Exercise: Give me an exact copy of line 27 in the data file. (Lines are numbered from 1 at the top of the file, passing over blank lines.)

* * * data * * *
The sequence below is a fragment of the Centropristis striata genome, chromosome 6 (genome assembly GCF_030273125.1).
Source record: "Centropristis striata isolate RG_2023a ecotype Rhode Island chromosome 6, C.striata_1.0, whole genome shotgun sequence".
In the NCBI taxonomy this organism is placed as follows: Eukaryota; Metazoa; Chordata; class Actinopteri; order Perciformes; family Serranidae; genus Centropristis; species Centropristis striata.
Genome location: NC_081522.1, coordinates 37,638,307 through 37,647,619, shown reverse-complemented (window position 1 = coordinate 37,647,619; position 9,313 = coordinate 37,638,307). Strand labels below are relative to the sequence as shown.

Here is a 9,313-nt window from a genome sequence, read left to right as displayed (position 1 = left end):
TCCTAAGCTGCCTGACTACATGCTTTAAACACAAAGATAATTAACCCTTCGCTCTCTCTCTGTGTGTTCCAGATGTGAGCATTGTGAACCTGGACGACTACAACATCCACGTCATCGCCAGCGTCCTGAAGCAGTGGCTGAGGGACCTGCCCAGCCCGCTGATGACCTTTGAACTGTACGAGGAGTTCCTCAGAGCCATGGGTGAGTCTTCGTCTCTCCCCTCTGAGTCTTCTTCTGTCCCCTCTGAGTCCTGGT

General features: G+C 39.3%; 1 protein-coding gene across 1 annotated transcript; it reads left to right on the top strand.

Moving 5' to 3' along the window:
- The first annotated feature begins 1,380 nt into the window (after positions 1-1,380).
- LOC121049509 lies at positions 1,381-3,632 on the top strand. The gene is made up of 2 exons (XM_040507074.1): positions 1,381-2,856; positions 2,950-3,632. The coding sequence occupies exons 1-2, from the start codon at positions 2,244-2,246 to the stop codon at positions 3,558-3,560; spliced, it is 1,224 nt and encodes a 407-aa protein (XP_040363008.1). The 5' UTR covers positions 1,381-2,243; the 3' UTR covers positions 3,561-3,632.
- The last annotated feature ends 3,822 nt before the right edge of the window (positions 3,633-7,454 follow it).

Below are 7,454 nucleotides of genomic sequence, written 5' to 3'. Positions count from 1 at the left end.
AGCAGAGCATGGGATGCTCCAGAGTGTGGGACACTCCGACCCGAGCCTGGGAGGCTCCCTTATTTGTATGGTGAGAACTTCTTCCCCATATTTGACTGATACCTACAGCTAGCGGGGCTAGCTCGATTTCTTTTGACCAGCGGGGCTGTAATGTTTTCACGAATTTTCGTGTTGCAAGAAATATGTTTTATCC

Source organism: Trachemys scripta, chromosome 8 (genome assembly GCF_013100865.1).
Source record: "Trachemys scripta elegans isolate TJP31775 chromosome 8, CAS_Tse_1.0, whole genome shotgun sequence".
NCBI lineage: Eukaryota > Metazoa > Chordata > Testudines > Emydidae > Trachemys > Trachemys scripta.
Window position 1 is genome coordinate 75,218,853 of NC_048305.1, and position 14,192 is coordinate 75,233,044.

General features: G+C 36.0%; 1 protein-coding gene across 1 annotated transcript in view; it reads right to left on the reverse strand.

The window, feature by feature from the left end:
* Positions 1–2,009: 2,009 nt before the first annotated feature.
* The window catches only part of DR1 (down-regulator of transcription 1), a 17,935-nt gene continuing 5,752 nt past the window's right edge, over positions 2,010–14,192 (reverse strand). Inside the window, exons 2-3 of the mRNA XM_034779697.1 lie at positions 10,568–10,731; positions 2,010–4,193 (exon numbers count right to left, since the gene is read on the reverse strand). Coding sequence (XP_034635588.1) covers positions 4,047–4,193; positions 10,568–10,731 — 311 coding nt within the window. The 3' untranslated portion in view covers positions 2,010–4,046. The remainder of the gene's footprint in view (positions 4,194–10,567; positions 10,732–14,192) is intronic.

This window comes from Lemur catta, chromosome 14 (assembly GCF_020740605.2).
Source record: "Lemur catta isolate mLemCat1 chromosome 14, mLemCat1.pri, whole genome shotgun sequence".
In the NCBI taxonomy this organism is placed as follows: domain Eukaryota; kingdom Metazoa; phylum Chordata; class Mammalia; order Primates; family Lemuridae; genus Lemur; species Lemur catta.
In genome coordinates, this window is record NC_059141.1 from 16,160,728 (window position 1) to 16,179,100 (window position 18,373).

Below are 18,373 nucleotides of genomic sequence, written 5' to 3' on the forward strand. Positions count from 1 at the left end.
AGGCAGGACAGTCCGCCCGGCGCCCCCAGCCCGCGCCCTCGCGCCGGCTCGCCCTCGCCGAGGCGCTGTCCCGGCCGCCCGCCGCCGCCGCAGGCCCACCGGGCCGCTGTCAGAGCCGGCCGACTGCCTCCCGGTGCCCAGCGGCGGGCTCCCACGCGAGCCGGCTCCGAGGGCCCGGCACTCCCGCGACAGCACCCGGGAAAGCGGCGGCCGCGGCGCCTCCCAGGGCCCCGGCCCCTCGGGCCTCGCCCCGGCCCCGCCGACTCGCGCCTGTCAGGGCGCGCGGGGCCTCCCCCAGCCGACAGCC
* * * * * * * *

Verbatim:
AGGCAGGACAGTCCGCCCGGCGCCCCCAGCCCGCGCCCTCGCGCCGGCTCGCCCTCGCCGAGGCGCTGTCCCGGCCGCCCGCCGCCGCCGCAGGCCCACCGGGCCGCTGTCAGAGCCGGCCGACTGCCTCCCGGTGCCCAGCGGCGGGCTCCCACGCGAGCCGGCTCCGAGGGCCCGGCACTCCCGCGACAGCACCCGGGAAAGCGGCGGCCGCGGCGCCTCCCAGGGCCCCGGCCCCTCGGGCCTCGCCCCGGCCCCGCCGACTCGCGCCTGTCAGGGCGCGCGGGGCCTCCCCCAGCCGACAGCC